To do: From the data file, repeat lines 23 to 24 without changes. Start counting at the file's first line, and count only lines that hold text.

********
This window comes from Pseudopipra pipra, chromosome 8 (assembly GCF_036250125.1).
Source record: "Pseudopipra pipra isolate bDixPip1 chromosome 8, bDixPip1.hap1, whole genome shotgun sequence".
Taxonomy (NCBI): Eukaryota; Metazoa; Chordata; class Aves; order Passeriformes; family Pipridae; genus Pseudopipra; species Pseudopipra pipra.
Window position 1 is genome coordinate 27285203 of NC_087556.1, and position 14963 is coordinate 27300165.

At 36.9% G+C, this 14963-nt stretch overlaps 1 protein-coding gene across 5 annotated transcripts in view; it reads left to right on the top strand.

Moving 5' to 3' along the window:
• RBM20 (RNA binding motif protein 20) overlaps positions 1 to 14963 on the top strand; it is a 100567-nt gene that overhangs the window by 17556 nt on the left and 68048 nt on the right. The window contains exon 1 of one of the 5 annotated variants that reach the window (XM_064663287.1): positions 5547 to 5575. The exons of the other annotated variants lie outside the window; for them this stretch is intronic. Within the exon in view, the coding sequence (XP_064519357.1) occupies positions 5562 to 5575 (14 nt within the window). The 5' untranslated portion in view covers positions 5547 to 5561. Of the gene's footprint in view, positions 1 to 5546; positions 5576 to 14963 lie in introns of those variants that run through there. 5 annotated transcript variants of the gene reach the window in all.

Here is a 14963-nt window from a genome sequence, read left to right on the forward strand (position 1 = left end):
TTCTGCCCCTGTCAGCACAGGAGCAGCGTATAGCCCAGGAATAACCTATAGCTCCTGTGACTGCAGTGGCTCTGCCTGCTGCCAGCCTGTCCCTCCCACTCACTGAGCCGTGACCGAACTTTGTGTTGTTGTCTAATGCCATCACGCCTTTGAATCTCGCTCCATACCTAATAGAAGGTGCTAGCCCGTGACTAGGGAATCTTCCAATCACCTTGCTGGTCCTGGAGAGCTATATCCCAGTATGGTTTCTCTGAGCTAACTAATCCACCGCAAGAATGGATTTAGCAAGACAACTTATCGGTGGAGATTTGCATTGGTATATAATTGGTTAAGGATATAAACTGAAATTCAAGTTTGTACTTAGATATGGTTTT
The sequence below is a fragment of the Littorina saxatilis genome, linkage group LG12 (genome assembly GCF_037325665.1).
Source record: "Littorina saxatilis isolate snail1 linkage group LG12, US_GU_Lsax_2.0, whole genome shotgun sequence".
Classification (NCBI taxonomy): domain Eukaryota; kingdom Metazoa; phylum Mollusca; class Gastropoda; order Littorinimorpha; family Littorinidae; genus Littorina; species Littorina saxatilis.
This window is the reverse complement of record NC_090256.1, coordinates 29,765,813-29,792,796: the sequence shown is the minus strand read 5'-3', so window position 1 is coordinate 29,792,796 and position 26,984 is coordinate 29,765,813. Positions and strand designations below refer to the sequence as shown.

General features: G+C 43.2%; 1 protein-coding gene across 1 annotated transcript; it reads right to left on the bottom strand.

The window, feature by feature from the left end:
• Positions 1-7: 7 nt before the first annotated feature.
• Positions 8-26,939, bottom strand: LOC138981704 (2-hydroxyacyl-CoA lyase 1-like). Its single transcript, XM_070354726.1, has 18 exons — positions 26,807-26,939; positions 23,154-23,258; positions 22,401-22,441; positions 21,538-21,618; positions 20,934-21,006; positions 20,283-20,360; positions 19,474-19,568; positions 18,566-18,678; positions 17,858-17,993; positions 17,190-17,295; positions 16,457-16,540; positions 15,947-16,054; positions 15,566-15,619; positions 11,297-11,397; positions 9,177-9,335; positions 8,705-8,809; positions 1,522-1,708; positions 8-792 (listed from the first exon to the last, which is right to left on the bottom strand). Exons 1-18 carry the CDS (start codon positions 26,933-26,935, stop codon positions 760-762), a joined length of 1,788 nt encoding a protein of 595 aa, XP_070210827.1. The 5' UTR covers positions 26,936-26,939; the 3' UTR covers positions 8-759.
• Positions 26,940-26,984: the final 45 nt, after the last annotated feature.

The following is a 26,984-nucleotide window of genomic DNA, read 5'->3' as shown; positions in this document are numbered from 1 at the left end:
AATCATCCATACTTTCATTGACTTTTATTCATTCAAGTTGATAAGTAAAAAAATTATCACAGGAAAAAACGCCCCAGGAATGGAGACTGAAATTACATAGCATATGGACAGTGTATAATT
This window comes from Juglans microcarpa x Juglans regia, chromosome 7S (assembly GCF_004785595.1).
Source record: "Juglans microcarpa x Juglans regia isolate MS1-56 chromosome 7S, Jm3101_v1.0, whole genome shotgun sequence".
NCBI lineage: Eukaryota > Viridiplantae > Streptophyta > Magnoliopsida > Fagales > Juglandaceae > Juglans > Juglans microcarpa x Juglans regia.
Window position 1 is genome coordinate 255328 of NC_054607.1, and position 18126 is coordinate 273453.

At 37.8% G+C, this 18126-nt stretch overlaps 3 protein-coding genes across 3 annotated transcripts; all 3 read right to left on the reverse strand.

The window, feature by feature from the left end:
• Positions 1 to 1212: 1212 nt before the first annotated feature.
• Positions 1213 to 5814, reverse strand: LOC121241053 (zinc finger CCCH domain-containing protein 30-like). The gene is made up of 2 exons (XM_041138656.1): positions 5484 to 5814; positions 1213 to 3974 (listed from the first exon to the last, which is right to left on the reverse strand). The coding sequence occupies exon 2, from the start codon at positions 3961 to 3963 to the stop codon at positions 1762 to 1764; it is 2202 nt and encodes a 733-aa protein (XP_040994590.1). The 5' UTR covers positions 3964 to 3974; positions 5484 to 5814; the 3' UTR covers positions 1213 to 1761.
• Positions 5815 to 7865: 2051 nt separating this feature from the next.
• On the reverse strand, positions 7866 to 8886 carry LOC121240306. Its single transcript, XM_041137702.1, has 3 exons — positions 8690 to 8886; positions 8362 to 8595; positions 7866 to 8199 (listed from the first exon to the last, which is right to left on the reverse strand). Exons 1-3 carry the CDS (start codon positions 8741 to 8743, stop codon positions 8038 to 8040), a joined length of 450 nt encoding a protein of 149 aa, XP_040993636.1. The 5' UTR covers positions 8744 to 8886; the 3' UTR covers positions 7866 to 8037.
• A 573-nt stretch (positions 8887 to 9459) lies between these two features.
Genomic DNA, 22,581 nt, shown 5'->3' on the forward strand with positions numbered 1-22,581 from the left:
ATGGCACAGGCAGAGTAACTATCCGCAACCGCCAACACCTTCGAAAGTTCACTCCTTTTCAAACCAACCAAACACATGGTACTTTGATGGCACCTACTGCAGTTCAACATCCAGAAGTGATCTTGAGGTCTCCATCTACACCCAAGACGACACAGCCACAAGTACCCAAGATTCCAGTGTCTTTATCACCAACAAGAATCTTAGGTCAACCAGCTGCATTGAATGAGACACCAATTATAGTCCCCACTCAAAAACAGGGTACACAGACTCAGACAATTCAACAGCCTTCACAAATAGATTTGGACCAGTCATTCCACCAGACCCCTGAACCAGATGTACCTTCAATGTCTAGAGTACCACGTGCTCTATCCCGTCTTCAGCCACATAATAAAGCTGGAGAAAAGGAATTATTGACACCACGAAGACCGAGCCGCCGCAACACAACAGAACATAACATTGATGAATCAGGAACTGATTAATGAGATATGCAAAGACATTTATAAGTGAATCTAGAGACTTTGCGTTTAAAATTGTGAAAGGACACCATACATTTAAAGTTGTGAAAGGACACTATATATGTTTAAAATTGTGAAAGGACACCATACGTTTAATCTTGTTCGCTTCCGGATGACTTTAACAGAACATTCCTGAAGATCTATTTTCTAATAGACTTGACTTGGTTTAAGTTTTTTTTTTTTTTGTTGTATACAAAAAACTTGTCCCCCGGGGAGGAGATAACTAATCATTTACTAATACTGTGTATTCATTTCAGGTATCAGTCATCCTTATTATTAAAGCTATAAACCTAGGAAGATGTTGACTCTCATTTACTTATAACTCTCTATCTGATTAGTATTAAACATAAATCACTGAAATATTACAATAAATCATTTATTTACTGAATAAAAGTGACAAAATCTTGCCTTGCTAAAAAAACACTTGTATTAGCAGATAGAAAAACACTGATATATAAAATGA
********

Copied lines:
NCBI lineage: Eukaryota > Viridiplantae > Streptophyta > Magnoliopsida > Fagales > Juglandaceae > Juglans > Juglans microcarpa x Juglans regia.
Window position 1 is genome coordinate 255328 of NC_054607.1, and position 18126 is coordinate 273453.